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The impact of rising energy bills on ordinary Europeans

IFM_European energy price rise-image
This comes at a time when Europe and the UK as a whole are suffering from low reserves.

High energy bills translating into steeper higher utility bills for the end consumer are having tumultuous effects on the daily lives of ordinary Europeans since the turn of the year. The implications are not only confined to lifestyle choices but also livelihoods themselves. For example, the New York Times reported an instance of a Spanish laundry house asking its staff to report to work more during the day hours so that they can make use of the recently installed solar panels. In another account, featured in the same article, a German retiree had resorted to using wood burning to escape from soaring bills.

Fearing the wrath of the populace, governments are reacting and pre-empting protests. Germany has decided to waive off more than half of a surcharge on energy bills that were meant to incentivize and promote green energy usage. In France, the government has decided to limit the power tariff hike to only 4% this year. The state-run energy corporation sold power to other distributors at a lower than market price to ensure prices don’t shoot up. Further, as a pro-low income group measure, such households were given €100 to withstand the winter season.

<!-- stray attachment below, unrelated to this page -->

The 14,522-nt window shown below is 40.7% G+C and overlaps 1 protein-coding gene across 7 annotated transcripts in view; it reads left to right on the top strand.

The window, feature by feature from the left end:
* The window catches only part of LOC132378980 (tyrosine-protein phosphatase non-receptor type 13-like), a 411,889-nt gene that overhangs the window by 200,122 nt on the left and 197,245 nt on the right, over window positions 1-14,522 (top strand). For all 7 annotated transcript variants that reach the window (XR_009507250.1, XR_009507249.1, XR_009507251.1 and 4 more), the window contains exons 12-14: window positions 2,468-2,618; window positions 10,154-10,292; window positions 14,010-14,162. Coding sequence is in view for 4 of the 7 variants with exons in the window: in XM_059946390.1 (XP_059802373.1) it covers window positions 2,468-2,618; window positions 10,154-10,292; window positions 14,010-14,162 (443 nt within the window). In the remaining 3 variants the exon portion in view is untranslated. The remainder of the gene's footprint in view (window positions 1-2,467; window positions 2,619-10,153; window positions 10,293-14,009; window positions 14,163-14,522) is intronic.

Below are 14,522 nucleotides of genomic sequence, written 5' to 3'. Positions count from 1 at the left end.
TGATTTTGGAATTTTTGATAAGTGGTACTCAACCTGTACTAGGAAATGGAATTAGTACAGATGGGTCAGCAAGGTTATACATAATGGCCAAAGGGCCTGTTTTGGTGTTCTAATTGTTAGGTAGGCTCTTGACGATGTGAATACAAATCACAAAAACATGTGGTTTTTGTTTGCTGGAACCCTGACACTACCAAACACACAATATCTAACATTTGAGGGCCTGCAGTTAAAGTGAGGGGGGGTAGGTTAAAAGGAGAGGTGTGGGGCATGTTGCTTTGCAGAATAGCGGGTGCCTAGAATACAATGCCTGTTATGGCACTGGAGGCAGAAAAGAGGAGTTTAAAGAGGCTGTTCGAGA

Spain, which has seen protests over the issue, has decided on tax breaks till May 2022 to ensure that prices don’t rise exponentially. Further, there is a proposal to tax energy companies on excess profits made to deter them from raising price rates stiffly. Neighbours Italy had elected to go for a tax cut and subsidies too to prevent skyrocketing domestic energy spending. In the last six months or so, the country has spent more than €8 billion to that effect.

The condition is likely to worsen in the coming days as the war rages on with Russia continuing its onslaught on neighbouring Ukraine and the former being slapped with multiple sanctions by the West. Russian supply accounts for more than 30% of Europe’s gas usage annually. Already the sounding of the war has seen major worldwide implications. The Brent oil had surpassed $100 a barrel mark for the first time in seven years.

The rise in energy costs has also had a secondary effect on rising consumer prices for common goods and services. According to a Reuters report, prices have gone up by 5% on an average in January this year compared to a year ago.

This comes at a time when Europe and the UK as a whole are already suffering from low reserves.

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